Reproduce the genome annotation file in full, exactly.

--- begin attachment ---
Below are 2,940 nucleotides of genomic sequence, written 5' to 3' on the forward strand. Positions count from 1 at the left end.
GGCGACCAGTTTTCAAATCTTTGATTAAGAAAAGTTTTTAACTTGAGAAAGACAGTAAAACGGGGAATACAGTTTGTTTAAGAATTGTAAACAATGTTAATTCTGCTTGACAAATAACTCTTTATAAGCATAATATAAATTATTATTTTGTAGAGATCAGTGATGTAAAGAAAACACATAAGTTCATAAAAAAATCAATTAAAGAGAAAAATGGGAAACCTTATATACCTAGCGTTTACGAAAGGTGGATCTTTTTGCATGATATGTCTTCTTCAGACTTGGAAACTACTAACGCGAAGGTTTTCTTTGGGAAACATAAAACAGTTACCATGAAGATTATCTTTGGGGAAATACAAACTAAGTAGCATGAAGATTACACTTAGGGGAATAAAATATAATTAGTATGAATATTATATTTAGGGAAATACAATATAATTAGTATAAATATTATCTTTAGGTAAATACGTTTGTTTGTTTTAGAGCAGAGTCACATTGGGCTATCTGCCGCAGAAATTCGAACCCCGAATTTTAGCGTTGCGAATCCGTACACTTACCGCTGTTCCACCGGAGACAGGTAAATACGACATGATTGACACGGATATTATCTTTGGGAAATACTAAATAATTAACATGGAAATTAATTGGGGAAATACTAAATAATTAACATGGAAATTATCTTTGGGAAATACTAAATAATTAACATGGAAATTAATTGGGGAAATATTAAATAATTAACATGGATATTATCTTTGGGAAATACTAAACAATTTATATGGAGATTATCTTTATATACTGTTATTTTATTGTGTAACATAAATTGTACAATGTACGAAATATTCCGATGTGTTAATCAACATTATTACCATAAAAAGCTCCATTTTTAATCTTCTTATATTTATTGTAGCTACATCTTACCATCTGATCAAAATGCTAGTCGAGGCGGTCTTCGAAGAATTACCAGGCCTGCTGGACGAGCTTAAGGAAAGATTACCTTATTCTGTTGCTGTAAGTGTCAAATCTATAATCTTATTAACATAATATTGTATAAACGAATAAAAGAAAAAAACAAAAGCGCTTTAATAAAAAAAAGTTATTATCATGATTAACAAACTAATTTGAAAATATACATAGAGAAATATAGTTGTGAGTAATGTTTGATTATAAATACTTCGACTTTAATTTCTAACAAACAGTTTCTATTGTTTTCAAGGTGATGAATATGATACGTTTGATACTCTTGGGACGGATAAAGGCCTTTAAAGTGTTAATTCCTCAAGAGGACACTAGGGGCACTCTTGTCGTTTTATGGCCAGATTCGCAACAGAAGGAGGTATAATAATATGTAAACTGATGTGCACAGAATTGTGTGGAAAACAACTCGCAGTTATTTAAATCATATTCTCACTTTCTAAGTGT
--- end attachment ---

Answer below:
Below are 2,940 nucleotides of genomic sequence, written 5' to 3' on the forward strand. Positions count from 1 at the left end.
GGCGACCAGTTTTCAAATCTTTGATTAAGAAAAGTTTTTAACTTGAGAAAGACAGTAAAACGGGGAATACAGTTTGTTTAAGAATTGTAAACAATGTTAATTCTGCTTGACAAATAACTCTTTATAAGCATAATATAAATTATTATTTTGTAGAGATCAGTGATGTAAAGAAAACACATAAGTTCATAAAAAAATCAATTAAAGAGAAAAATGGGAAACCTTATATACCTAGCGTTTACGAAAGGTGGATCTTTTTGCATGATATGTCTTCTTCAGACTTGGAAACTACTAACGCGAAGGTTTTCTTTGGGAAACATAAAACAGTTACCATGAAGATTATCTTTGGGGAAATACAAACTAAGTAGCATGAAGATTACACTTAGGGGAATAAAATATAATTAGTATGAATATTATATTTAGGGAAATACAATATAATTAGTATAAATATTATCTTTAGGTAAATACGTTTGTTTGTTTTAGAGCAGAGTCACATTGGGCTATCTGCCGCAGAAATTCGAACCCCGAATTTTAGCGTTGCGAATCCGTACACTTACCGCTGTTCCACCGGAGACAGGTAAATACGACATGATTGACACGGATATTATCTTTGGGAAATACTAAATAATTAACATGGAAATTAATTGGGGAAATACTAAATAATTAACATGGAAATTATCTTTGGGAAATACTAAATAATTAACATGGAAATTAATTGGGGAAATATTAAATAATTAACATGGATATTATCTTTGGGAAATACTAAACAATTTATATGGAGATTATCTTTATATACTGTTATTTTATTGTGTAACATAAATTGTACAATGTACGAAATATTCCGATGTGTTAATCAACATTATTACCATAAAAAGCTCCATTTTTAATCTTCTTATATTTATTGTAGCTACATCTTACCATCTGATCAAAATGCTAGTCGAGGCGGTCTTCGAAGAATTACCAGGCCTGCTGGACGAGCTTAAGGAAAGATTACCTTATTCTGTTGCTGTAAGTGTCAAATCTATAATCTTATTAACATAATATTGTATAAACGAATAAAAGAAAAAAACAAAAGCGCTTTAATAAAAAAAAGTTATTATCATGATTAACAAACTAATTTGAAAATATACATAGAGAAATATAGTTGTGAGTAATGTTTGATTATAAATACTTCGACTTTAATTTCTAACAAACAGTTTCTATTGTTTTCAAGGTGATGAATATGATACGTTTGATACTCTTGGGACGGATAAAGGCCTTTAAAGTGTTAATTCCTCAAGAGGACACTAGGGGCACTCTTGTCGTTTTATGGCCAGATTCGCAACAGAAGGAGGTATAATAATATGTAAACTGATGTGCACAGAATTGTGTGGAAAACAACTCGCAGTTATTTAAATCATATTCTCACTTTCTAAGTGT